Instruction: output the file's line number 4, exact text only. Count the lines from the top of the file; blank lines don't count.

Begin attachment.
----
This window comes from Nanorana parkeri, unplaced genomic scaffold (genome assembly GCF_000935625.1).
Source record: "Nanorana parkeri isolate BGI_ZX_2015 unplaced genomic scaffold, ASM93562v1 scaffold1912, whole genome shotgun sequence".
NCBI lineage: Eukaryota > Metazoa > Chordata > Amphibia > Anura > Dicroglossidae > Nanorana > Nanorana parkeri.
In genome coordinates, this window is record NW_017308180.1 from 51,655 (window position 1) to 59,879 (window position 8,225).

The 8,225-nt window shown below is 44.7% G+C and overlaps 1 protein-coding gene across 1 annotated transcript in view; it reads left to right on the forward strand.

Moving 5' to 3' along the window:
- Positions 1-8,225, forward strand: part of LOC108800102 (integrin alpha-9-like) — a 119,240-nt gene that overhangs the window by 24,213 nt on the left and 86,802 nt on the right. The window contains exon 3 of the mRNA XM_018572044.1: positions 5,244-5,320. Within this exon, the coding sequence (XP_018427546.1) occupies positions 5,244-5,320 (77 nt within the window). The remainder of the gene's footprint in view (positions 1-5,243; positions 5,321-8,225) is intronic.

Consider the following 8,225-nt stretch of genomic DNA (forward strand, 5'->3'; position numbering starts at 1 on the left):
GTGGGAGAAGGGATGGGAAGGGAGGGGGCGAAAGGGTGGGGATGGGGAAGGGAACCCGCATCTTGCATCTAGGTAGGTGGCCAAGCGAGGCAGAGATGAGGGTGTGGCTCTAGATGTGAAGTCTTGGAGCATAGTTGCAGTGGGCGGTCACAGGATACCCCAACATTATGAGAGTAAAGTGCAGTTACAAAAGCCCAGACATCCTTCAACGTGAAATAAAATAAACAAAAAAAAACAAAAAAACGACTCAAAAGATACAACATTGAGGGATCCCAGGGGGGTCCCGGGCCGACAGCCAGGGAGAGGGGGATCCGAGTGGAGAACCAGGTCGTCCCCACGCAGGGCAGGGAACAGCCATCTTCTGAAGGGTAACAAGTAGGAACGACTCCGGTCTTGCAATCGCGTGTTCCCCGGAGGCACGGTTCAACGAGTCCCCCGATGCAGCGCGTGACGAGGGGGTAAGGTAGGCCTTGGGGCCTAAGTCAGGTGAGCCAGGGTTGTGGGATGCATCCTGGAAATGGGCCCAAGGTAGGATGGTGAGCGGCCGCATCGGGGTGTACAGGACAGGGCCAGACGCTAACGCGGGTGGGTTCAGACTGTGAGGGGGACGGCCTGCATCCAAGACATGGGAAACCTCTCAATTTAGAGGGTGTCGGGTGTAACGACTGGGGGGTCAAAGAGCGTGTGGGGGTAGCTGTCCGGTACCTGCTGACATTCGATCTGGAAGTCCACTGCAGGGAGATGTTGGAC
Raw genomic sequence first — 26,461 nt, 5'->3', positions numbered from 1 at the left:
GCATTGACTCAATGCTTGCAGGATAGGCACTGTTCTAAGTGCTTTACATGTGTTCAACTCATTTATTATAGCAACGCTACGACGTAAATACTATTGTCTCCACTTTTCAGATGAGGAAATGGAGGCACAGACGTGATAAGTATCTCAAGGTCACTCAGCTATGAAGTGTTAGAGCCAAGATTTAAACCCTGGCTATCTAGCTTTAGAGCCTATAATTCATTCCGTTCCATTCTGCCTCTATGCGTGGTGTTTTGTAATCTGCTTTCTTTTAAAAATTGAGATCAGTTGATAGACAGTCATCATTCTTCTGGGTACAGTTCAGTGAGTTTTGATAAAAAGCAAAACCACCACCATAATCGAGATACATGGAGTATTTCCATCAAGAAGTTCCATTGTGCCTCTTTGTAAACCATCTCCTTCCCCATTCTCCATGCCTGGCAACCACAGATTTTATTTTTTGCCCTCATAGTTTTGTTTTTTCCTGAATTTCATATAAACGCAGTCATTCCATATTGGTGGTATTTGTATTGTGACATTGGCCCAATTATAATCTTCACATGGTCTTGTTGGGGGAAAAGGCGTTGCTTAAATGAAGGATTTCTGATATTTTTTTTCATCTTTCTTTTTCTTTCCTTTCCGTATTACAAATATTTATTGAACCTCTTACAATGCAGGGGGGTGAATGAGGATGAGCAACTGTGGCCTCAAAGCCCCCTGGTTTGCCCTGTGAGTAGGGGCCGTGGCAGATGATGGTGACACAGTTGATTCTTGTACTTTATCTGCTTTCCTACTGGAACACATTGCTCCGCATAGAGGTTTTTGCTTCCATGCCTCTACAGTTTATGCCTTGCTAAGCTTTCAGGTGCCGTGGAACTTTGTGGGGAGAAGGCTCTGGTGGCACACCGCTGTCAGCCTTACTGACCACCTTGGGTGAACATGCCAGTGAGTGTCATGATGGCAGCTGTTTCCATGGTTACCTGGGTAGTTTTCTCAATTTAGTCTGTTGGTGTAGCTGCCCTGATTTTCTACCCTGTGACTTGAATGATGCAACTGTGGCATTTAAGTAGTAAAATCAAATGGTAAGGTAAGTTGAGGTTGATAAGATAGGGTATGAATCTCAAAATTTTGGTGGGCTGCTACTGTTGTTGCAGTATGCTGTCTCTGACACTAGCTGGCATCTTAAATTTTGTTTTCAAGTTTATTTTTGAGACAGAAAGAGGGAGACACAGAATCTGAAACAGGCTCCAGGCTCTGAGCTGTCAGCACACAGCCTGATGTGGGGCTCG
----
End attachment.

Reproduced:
In genome coordinates, this window is record NW_017308180.1 from 51,655 (window position 1) to 59,879 (window position 8,225).